The "closing argument" for me that I recently was exposed to was that of Blair Humphreys', someone who knows a lot more about city planning than I, an arch student (city planning being a different spectrum than architecture, although I'd say we are both aficianados of eachother and the two are definitely inherently interweaved). On his blog he wrote...
"The boulevard, as designed, will, ironically enough, actually hinder pedestrian’s ability to walk from the Core to the Shore. Further, all boulevards, especially wide boulevards, are not well suited for retail and can can only hope to sustain retail in the very densest cities that have the ability to fill wider than average sidewalks with pedestrians. These projects are not strategically focused on enhancing Oklahoma City’s quality of life."I have considered every aspect of this boulevard except the obvious..that extra wide sidewalks need an extra plentiful supply of pedestrians to fill them. To consider something similar, imagine that Portland Avenue (OK 74) going through Deer Creek is in desperate need of being widened..it is. So does it need to be turned into an 8-lane freeway? NO! Nobody wants to live up against an 8-lane freeway, we don't need the sprawl that would translate into, and with only 50,000 or so cars a day it would feel like there isn't any traffic on it, so no development would happen along it until Enid becomes a suburb of OKC. Likewise there is no point in a wide "world-class" avenue in the middle of greenfield even if it is built with the best of intentions for pedestrians because it would create the perception that there are never any pedestrians along it.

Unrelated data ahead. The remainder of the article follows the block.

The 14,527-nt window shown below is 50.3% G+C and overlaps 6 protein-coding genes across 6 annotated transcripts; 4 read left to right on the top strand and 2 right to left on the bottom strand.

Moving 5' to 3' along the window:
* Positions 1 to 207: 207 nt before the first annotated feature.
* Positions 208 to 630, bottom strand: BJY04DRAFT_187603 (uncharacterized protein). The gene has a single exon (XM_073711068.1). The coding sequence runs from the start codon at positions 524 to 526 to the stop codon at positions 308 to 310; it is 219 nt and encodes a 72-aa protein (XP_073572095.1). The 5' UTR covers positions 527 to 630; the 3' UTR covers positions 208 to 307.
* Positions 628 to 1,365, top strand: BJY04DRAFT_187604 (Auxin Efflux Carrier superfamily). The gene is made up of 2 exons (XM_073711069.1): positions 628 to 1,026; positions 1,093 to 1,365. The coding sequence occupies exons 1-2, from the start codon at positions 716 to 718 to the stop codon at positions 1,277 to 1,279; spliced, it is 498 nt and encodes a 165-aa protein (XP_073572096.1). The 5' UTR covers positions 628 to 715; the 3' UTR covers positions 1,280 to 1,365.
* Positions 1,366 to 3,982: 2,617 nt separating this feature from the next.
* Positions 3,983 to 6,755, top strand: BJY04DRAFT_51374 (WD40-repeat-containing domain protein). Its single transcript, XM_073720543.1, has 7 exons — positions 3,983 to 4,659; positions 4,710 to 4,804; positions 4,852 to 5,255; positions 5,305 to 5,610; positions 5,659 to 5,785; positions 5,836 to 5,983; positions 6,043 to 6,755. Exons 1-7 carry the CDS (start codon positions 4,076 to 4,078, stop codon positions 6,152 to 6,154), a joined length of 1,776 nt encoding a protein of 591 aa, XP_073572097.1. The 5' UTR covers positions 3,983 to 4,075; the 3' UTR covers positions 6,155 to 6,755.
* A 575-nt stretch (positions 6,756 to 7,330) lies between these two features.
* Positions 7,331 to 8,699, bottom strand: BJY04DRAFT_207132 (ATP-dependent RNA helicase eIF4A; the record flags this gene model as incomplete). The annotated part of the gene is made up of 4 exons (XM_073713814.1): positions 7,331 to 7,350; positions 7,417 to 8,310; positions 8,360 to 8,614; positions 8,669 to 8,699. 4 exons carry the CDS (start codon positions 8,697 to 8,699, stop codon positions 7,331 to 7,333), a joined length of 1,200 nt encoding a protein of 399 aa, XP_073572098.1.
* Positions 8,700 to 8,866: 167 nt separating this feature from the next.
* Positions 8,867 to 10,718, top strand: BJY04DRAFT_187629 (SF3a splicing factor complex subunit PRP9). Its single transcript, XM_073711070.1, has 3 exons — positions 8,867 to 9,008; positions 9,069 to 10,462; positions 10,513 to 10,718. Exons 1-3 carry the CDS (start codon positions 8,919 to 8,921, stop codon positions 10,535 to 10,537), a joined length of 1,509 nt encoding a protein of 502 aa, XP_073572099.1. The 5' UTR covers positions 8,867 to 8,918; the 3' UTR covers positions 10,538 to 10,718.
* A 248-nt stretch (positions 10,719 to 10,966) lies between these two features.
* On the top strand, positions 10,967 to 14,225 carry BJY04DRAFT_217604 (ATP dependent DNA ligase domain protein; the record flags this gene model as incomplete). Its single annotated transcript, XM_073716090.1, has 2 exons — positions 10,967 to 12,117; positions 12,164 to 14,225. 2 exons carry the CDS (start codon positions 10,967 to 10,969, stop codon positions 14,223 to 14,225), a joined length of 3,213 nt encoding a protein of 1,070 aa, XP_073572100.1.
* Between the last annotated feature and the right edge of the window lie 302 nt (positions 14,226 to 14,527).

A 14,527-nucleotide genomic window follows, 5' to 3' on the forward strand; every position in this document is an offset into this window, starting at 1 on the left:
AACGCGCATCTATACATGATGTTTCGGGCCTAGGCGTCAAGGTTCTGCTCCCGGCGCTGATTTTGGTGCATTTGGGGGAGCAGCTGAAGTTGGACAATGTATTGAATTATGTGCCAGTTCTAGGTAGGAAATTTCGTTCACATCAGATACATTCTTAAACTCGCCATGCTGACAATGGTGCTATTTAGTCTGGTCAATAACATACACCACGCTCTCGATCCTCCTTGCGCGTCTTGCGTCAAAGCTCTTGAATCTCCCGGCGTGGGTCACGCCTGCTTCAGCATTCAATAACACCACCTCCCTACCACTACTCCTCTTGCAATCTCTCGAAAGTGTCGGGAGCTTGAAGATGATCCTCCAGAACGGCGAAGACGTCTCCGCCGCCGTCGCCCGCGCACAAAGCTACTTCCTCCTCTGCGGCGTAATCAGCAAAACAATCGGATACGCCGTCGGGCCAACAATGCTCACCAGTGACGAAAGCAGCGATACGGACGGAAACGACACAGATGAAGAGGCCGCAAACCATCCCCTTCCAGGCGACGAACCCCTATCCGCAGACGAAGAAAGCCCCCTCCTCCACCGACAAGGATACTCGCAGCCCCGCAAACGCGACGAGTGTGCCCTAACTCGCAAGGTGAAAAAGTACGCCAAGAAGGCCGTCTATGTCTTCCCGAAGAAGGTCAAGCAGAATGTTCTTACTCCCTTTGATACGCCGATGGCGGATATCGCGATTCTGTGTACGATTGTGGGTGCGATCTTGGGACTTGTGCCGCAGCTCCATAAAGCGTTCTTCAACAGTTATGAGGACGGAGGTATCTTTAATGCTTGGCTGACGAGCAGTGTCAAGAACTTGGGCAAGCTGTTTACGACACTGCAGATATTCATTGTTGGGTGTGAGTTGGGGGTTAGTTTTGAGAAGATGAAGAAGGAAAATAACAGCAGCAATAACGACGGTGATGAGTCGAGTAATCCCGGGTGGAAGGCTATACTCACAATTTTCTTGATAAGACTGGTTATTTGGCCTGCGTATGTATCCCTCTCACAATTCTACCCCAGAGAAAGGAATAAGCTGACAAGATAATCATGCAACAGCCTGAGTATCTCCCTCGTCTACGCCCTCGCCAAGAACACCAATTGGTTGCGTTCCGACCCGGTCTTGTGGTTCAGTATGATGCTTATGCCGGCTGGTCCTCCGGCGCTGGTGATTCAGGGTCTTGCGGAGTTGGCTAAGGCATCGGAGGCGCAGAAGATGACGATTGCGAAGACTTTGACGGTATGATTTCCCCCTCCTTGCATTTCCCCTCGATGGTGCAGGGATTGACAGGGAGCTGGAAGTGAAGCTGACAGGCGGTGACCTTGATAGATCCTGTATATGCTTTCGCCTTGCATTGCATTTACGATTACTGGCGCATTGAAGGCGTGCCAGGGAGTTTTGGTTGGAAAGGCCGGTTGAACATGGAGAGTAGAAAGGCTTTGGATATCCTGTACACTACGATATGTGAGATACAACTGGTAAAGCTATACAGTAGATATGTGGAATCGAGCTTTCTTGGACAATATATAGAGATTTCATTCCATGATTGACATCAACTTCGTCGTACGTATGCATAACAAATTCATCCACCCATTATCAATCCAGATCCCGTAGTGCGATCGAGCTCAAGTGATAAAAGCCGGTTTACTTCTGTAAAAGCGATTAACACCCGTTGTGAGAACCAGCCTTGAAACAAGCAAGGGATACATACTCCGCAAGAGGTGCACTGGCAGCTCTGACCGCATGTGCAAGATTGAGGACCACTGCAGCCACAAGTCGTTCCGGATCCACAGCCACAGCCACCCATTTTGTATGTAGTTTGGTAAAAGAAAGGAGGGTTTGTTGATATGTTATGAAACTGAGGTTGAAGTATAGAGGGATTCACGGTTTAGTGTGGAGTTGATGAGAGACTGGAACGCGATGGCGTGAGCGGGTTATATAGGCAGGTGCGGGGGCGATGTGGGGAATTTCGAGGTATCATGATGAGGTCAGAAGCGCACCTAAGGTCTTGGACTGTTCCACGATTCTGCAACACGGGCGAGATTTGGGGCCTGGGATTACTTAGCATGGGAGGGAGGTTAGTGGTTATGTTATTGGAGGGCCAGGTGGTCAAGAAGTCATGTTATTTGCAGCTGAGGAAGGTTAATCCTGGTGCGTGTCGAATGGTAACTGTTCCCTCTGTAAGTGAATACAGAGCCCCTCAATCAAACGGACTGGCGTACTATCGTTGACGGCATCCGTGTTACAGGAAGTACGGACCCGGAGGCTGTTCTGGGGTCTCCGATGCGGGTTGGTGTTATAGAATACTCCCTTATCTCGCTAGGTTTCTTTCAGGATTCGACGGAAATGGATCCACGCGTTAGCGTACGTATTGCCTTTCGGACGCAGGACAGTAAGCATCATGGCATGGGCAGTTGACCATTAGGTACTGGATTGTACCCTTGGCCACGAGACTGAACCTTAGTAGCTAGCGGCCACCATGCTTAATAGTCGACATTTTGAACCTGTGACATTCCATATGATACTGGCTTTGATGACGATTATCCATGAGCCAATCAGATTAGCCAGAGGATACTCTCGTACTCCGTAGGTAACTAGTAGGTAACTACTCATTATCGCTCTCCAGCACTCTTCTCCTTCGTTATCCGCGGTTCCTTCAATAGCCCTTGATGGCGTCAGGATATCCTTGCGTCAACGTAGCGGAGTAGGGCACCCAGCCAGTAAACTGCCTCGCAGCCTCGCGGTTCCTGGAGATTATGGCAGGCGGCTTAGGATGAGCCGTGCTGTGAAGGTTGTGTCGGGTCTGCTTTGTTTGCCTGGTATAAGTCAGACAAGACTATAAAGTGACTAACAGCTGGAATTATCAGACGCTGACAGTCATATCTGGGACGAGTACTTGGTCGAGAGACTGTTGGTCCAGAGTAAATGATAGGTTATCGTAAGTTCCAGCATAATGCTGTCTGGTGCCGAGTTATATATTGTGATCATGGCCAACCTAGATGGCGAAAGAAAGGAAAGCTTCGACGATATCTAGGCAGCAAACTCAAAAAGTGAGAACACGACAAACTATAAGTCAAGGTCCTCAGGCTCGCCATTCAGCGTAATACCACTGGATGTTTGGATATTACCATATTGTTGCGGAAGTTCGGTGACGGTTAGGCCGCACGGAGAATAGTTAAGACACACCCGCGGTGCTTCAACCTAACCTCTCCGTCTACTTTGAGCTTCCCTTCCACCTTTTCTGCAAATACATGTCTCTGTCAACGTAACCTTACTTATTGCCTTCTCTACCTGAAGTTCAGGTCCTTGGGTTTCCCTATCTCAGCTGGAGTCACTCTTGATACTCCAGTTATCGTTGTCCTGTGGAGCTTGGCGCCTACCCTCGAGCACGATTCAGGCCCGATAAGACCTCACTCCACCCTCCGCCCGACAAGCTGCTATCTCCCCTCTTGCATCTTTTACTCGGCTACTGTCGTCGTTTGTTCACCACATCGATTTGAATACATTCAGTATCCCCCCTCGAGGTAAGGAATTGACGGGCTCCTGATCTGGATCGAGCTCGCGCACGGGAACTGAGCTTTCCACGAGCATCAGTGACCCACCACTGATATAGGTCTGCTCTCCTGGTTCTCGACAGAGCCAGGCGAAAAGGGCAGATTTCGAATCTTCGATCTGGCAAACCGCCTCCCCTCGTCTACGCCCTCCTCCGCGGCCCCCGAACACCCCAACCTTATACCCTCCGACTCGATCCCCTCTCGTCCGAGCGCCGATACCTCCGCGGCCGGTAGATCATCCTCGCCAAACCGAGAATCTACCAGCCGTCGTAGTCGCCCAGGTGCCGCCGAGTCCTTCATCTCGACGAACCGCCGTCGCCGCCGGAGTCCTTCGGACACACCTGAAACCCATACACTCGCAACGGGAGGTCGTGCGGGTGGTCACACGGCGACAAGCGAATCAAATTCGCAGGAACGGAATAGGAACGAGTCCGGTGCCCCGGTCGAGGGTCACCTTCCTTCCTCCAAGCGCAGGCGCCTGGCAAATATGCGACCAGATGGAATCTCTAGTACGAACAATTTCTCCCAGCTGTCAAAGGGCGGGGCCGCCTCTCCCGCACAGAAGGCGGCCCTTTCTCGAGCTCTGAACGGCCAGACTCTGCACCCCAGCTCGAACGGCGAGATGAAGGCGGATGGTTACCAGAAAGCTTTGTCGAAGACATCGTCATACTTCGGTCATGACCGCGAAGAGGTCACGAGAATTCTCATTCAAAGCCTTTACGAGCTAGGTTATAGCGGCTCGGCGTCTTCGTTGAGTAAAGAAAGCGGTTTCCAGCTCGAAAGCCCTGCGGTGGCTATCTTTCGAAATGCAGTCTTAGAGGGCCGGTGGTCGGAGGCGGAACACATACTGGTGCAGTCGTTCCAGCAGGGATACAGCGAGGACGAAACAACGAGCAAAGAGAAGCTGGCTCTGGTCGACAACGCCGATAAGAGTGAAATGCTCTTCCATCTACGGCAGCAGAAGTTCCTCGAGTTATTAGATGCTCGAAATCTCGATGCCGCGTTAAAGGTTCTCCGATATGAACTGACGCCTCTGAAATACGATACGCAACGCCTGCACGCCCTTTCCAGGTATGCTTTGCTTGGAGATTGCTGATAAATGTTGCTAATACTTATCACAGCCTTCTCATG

The idea of the landmark avenue would be a miserable failure documented by history, including the futile efforts to prevent its fruition back when OKC brought a lone consultant named Jeff Speck in who said some unpopular things and got ignored. Now I'm not saying Jeff Speck is being ignored, in fact I think his critiques were well received and caused people pause to consider the implications here. So to that, let's not ignore what he said!
On the issue of the avenue, why don't we do a compromise? This will eliminate any chicken vs. egg issue that could come up. Let's build two seperate, thin one-way streets divided by a wide landscaped median. By thin, I mean on lane for traffic, and another "lane" for street parking. To avoid confusion, let's be clear that I'm completely against one-way streets and all of OKC's one-way streets really need to be converted back to two-way, but the difference with my proposal is that this is essentially one street, just being built as two seperate ones so that in the future if pedestrian activity could make a wide boulevard a good thing, such an endeaver could be undertaken easily.